‘Lion:’ When the human spirit never gives up
By Wendell Gaa
In the film drama “Lion,” the predicament of homeless street children in India is given focus, but sadly their struggles could be said the same for thousands of orphans globally, including the Philippines. While tragedy does have a place in “Lion,” ultimately, it is a story about hope, love and the unrelenting pursuit of your dreams.
The film is centered on Saroo, a 5-year- old in 1980s India who together with his older brother Guddu live a poor but happy rural life together with their mother, who makes a living out of collecting rocks. One day, Guddu and Saroo decide to go out to play in one of the country’s many train stations. Guddu leaves Saroo at the station promising to return shortly; however, hours pass, and he never does. After calling out for his brother repeatedly around the station, Saroo realizes he is all alone, he hops onto one of the trains to desperately find his brother, but to no avail. The train then moves and he is forced to hunker down and sleep inside one of the train’s cars.
After what seems to be several days and hours, Saroo finally gets off the train to find himself lost in the streets of Calcutta (today known as Kolkata). He walks around the station and the neighborhood asking random strangers if they can help him find his way back to his home village, but no one can understand him given that the city residents all speak Bengali instead of his native Hindi dialect, leaving him no choice but to live as a homeless street child facing the urban dangers of Calcutta all by himself.
After several weeks of narrowly escaping child abductors and shady city dwellers, Saroo eventually finds himself in the care of a sympathetic orphanage. The administrators there are unable to figure out where exactly in India does Saroo live based on his vague memory and limited communication ability, so his face is posted on different spots around the country in the hopes that eventually someone can help identify who he is and where he is from, but it is all in vain. This entire sequence was particularly moving for me given that I have actually visited an orphanage in Kolkata founded by the late Saint Mother Teresa, and the faces of the kids here reminded me so much of the real-life orphans I met during my 2009 trip to India.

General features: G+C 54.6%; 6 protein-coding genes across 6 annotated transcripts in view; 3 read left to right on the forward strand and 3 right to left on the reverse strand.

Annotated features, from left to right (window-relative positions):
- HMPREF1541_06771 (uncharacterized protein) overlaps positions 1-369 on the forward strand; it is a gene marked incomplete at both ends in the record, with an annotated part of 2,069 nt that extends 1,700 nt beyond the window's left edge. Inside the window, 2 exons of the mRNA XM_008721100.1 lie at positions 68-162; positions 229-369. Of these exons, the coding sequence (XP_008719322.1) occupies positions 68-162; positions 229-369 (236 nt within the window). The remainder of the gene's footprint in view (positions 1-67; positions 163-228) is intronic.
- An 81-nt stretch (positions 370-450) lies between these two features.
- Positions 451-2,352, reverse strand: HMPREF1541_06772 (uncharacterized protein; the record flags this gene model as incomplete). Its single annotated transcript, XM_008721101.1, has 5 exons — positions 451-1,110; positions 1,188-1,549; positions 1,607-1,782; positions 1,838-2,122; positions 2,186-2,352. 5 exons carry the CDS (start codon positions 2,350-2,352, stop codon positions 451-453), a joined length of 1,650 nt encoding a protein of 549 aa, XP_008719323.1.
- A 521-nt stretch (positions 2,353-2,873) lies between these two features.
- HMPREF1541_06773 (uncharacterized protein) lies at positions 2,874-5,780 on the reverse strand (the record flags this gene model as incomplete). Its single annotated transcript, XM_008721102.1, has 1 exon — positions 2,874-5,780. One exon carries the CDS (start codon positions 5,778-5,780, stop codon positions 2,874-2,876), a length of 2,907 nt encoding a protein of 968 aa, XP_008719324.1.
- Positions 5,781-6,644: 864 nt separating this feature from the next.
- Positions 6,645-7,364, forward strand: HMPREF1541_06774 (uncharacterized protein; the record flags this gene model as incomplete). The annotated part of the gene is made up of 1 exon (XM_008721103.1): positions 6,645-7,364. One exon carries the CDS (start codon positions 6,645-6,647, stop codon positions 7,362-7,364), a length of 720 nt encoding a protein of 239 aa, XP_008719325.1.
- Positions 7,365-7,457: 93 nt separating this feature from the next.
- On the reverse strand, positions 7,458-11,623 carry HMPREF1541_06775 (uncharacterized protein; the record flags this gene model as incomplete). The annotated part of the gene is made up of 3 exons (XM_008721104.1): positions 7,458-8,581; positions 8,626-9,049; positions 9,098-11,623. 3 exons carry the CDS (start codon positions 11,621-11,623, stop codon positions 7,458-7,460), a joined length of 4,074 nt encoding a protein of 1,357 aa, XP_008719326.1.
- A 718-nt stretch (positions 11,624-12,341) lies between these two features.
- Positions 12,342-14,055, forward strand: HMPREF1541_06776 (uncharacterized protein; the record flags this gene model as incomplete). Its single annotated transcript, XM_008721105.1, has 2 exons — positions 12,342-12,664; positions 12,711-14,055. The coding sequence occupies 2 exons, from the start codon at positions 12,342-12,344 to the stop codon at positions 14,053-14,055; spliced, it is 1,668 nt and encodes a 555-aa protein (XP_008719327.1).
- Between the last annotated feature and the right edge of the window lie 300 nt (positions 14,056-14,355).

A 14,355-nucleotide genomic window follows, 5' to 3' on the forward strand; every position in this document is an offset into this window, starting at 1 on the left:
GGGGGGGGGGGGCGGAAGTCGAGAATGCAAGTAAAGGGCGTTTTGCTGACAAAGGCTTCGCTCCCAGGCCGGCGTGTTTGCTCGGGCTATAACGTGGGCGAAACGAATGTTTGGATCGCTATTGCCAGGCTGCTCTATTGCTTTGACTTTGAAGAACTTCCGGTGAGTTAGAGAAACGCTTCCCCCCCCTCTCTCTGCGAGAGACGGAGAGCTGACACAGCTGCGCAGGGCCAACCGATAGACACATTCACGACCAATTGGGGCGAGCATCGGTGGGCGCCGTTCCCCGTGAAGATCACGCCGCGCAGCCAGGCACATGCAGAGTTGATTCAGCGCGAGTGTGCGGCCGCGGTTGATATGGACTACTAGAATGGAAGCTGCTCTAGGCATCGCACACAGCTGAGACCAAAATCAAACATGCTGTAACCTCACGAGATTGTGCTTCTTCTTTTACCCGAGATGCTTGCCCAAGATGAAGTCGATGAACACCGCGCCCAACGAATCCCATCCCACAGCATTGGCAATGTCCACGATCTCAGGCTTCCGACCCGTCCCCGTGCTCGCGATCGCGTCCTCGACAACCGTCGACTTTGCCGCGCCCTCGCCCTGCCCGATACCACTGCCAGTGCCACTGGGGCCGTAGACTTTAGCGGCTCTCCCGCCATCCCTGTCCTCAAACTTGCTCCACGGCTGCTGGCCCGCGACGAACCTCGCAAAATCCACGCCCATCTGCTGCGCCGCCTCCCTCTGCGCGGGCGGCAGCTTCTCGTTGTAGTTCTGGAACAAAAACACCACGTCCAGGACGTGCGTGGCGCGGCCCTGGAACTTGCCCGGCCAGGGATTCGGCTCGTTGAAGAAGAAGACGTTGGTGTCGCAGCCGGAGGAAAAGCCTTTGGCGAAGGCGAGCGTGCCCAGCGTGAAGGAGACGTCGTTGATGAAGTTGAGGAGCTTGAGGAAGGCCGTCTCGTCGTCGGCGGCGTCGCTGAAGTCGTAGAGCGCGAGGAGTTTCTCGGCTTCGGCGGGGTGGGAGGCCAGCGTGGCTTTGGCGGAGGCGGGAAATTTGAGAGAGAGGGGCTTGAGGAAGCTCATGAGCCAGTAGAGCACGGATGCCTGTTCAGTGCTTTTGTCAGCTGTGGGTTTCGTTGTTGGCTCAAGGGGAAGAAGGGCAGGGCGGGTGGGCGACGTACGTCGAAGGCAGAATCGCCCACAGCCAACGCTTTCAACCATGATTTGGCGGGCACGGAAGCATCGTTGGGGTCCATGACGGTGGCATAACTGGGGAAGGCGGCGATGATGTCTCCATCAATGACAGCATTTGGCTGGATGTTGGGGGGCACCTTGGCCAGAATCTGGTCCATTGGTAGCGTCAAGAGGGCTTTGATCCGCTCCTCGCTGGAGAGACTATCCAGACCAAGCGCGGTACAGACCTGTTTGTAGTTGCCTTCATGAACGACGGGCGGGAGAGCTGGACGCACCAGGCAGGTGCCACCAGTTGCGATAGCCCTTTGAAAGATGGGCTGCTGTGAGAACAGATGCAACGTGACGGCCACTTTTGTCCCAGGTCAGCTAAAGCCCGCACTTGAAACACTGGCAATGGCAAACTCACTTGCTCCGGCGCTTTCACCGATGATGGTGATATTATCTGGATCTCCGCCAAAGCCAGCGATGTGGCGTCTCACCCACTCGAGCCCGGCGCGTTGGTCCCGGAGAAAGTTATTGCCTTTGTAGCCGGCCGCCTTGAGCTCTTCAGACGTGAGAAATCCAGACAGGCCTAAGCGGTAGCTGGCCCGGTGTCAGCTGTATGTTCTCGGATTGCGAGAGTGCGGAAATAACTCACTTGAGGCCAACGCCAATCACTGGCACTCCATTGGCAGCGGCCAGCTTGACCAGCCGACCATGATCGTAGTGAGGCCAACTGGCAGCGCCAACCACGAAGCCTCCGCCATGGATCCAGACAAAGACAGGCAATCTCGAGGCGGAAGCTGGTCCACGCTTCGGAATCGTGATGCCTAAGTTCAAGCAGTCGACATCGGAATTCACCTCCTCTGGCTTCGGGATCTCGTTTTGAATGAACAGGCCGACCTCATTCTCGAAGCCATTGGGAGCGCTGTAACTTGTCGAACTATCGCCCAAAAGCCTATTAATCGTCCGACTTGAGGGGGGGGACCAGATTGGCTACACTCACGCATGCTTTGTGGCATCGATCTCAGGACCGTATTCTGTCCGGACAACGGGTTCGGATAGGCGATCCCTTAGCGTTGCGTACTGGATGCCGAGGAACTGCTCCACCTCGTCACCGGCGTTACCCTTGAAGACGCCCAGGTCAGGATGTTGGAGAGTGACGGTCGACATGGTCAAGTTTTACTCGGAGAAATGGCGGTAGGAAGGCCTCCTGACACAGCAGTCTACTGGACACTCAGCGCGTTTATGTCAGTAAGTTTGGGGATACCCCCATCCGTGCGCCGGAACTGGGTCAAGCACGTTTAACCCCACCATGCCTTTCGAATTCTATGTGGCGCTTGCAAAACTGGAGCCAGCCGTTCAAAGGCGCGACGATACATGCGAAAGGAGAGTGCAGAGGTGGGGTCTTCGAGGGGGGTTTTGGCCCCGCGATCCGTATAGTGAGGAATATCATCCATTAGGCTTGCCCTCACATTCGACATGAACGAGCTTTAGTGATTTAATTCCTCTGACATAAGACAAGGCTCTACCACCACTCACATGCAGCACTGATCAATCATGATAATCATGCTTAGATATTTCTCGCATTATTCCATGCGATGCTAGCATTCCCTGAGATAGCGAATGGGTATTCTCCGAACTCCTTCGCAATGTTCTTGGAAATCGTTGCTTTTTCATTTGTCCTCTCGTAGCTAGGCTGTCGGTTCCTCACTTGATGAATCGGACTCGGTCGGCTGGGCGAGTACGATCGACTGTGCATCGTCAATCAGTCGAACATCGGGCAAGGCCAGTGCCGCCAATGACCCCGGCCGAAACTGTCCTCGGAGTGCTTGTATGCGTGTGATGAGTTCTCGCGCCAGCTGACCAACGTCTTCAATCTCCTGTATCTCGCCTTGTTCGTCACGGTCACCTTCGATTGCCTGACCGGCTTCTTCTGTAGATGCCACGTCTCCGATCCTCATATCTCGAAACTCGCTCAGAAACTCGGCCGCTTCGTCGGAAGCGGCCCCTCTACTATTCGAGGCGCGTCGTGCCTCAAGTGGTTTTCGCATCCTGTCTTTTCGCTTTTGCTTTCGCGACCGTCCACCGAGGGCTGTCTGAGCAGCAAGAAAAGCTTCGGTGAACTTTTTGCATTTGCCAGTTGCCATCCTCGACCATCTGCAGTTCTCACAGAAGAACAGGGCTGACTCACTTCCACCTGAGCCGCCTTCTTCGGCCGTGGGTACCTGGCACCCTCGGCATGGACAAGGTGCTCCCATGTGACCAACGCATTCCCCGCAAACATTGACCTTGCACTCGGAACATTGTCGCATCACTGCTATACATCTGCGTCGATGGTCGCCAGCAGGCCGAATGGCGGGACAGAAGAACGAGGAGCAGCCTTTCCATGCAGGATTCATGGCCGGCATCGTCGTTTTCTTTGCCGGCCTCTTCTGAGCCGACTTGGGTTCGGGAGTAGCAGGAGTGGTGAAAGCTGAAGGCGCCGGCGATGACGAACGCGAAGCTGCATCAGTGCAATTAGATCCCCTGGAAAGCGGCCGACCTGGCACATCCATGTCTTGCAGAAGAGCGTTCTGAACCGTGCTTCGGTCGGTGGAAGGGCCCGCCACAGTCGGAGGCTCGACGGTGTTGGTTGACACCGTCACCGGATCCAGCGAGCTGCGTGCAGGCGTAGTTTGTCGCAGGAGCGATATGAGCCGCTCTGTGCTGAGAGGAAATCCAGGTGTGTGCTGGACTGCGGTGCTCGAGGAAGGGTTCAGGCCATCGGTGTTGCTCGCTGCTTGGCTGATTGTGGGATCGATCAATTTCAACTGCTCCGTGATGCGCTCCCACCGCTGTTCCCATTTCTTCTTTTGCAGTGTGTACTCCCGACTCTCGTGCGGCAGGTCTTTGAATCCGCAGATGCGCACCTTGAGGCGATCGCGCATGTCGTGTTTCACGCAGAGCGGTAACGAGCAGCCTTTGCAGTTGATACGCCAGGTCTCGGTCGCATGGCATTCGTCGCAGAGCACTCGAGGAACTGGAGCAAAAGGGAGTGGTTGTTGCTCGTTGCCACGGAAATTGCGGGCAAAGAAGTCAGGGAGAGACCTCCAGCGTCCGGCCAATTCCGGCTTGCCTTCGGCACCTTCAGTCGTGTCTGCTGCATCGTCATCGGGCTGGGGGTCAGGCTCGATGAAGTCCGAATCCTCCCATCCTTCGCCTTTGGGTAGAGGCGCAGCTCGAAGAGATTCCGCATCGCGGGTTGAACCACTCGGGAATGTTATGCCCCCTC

Saroo is finally adopted by a kindly Australian couple living in Hobart, Tasmania, John and Sue Brierley, played by Aussie actors David Wenham (“Lord of the Rings” and “300”) and Oscar winner Nicole Kidman. The Brierleys lovingly help Saroo adjust to life in Australia, providing him a healthy and happy home as he grows up, and soon they adopt another orphan from India named Mantosh, who becomes Saroo’s new brother.
Fast forward to the late 2000s, and Saroo is now a bright, energetic youth in his early 20s who travels to Melbourne to study hotel management at school. He forms a close knit of friends at his university, and bonds with a fellow student named Lucy (Rooney Mara), who becomes his girlfriend. Everything in his life seems to be on a positive direction, yet he is continually haunted by the memories of his harrowing childhood in India, having been separated from his biological mother and brother for so many years. He grows a longing to find his family again. He decides to embark on an epic quest to reunite with his long-lost family in India by utilizing the Google Earth device.
The power of love and determination to commit oneself to finding family in spite of insoluble geographic and physical challenges is the emotionally powerful central premise of “Lion.” As simplistic and redundant as this theme may be for a movie, it works so very well in this particular case.
The question of identity is also strongly addressed, and its inspirational message of the human spirit never giving up hope resonates so very well, correlating with the knowledge that this film was based on a true story.
The cast is near perfect. Child actor Sunny Pawar is just adorable as young Saroo and he nearly steals the entire movie in spite of the fact that his screen time is limited to much of the film’s first quarter. I’m glad to see how British-Indian actor Dev Patel is continuing to wisely choose his post-“Slumdog Millionaire” movie roles and it shows through his pensive Oscar-nominated performance as an adult Saroo. And David Wenham and Nicole Kidman are both just splendid in their supporting roles as Saroo’s loving adoptive parents.
It is for all these reasons that “Lion” is my personal pick for this year’s Best Picture winner at the 2017 Oscars!